Major Karen Hoeft is the executive director of Waterston Ministries in Regina.
Surprised by Joy
by Captain Michelle Cale
I miss my dad. I want to talk with him about nothing and everything that really matters.
Dad’s still here, but he has dementia now. I catch my breath whenever we hit a marker on this journey—the increased struggle to swallow, the need to crush pills. Oh, we’re here now. “Long grief,” some call it.
I want to shout, “Dad’s still here, he’s still my dad!” That others might fully know this person whom I love.
But God’s been opening my eyes more fully to the gift of others. Like my favourite grocery store cashier, who supported us when Dad, in his confusion, became upset and loud. She stepped into our story, perhaps unaware of the gift she offered me—relief. Somehow, she knew. What relief to not have to explain, “It’s not Dad, it’s dementia.”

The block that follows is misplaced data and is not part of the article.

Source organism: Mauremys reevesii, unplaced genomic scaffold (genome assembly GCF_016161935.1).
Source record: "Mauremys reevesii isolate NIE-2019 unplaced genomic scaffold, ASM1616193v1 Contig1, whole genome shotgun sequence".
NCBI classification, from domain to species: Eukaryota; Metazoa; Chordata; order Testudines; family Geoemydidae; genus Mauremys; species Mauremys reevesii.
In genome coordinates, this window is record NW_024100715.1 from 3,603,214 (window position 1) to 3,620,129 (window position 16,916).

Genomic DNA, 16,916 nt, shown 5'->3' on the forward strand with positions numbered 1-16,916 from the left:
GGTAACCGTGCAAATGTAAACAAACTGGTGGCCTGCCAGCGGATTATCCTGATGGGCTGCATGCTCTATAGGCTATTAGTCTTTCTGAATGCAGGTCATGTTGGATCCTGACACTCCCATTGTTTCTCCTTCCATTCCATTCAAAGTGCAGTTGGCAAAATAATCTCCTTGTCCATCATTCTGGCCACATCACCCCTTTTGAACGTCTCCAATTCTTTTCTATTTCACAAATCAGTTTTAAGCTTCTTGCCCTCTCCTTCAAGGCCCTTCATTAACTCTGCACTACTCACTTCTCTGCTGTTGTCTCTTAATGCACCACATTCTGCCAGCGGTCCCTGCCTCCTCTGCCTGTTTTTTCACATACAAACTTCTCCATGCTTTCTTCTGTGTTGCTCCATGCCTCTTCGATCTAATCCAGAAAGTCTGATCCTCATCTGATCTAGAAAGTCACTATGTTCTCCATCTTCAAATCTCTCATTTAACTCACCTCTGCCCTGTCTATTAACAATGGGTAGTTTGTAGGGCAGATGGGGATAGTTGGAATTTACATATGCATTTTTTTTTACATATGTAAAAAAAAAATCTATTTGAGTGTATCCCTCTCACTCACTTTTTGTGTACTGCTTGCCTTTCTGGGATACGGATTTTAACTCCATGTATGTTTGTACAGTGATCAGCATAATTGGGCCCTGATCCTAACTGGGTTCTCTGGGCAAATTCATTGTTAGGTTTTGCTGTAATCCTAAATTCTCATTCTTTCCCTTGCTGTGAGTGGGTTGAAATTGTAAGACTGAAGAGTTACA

I want to remember these moments, my clear evidence that God holds all the details. While parts of this journey are pain-filled, God is here as we live within grief. And so often, it’s in the gift of others who help along the way.
Did I mention my favourite cashier had never met my dad before?
As we reflect on Easter, I think of how Joseph of Arimathea gave of himself with the gift of burial space (see Luke 23:50-56). How valuable this gift for those who had loved Jesus, those who were worn, raw, perhaps embittered. Surely, after such a death, they could be left in peace to care for the One they’d so loved.
Joseph stepped in, asking Pilate for Jesus’ body, with no guarantee he would say yes. But as Jesus’ body was laid in the tomb, the women who had followed him must have recognized this gift. What relief to be given space and dignity to mourn.
And then that space became the place where their grief was transformed, where they understood, fully, that God is in control. A place of joy, as they realized that Jesus is alive. God truly holds all the details. And they were given new purpose, to tell everyone the good news.
Where are you experiencing the gift of others? What is God calling you to remember?
Captain Michelle Cale is the corps officer in North Vancouver.